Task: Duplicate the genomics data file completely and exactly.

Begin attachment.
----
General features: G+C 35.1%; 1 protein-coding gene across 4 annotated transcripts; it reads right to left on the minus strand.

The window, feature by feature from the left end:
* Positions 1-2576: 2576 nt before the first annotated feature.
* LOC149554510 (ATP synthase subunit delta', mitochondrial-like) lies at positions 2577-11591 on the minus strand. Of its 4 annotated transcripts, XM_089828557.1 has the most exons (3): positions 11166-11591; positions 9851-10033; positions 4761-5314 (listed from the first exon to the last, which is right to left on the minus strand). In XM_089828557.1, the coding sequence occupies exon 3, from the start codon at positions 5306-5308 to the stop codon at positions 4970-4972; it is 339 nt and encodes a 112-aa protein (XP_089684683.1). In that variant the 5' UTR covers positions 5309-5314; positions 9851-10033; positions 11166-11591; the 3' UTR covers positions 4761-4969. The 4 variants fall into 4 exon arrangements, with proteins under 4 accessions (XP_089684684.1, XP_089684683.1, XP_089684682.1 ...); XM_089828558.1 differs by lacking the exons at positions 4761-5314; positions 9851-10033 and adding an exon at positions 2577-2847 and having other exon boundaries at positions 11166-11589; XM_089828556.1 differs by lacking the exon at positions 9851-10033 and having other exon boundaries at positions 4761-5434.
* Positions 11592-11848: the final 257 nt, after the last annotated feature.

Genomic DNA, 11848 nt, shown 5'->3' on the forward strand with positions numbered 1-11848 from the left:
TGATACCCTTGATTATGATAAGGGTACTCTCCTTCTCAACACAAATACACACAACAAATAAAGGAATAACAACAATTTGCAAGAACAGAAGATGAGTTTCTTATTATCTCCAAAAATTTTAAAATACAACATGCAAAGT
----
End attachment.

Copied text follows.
General features: G+C 35.1%; 1 protein-coding gene across 4 annotated transcripts; it reads right to left on the minus strand.

The window, feature by feature from the left end:
* Positions 1-2576: 2576 nt before the first annotated feature.
* LOC149554510 (ATP synthase subunit delta', mitochondrial-like) lies at positions 2577-11591 on the minus strand. Of its 4 annotated transcripts, XM_089828557.1 has the most exons (3): positions 11166-11591; positions 9851-10033; positions 4761-5314 (listed from the first exon to the last, which is right to left on the minus strand). In XM_089828557.1, the coding sequence occupies exon 3, from the start codon at positions 5306-5308 to the stop codon at positions 4970-4972; it is 339 nt and encodes a 112-aa protein (XP_089684683.1). In that variant the 5' UTR covers positions 5309-5314; positions 9851-10033; positions 11166-11591; the 3' UTR covers positions 4761-4969. The 4 variants fall into 4 exon arrangements, with proteins under 4 accessions (XP_089684684.1, XP_089684683.1, XP_089684682.1 ...); XM_089828558.1 differs by lacking the exons at positions 4761-5314; positions 9851-10033 and adding an exon at positions 2577-2847 and having other exon boundaries at positions 11166-11589; XM_089828556.1 differs by lacking the exon at positions 9851-10033 and having other exon boundaries at positions 4761-5434.
* Positions 11592-11848: the final 257 nt, after the last annotated feature.

Genomic DNA, 11848 nt, shown 5'->3' on the forward strand with positions numbered 1-11848 from the left:
TGATACCCTTGATTATGATAAGGGTACTCTCCTTCTCAACACAAATACACACAACAAATAAAGGAATAACAACAATTTGCAAGAACAGAAGATGAGTTTCTTATTATCTCCAAAAATTTTAAAATACAACATGCAAAGT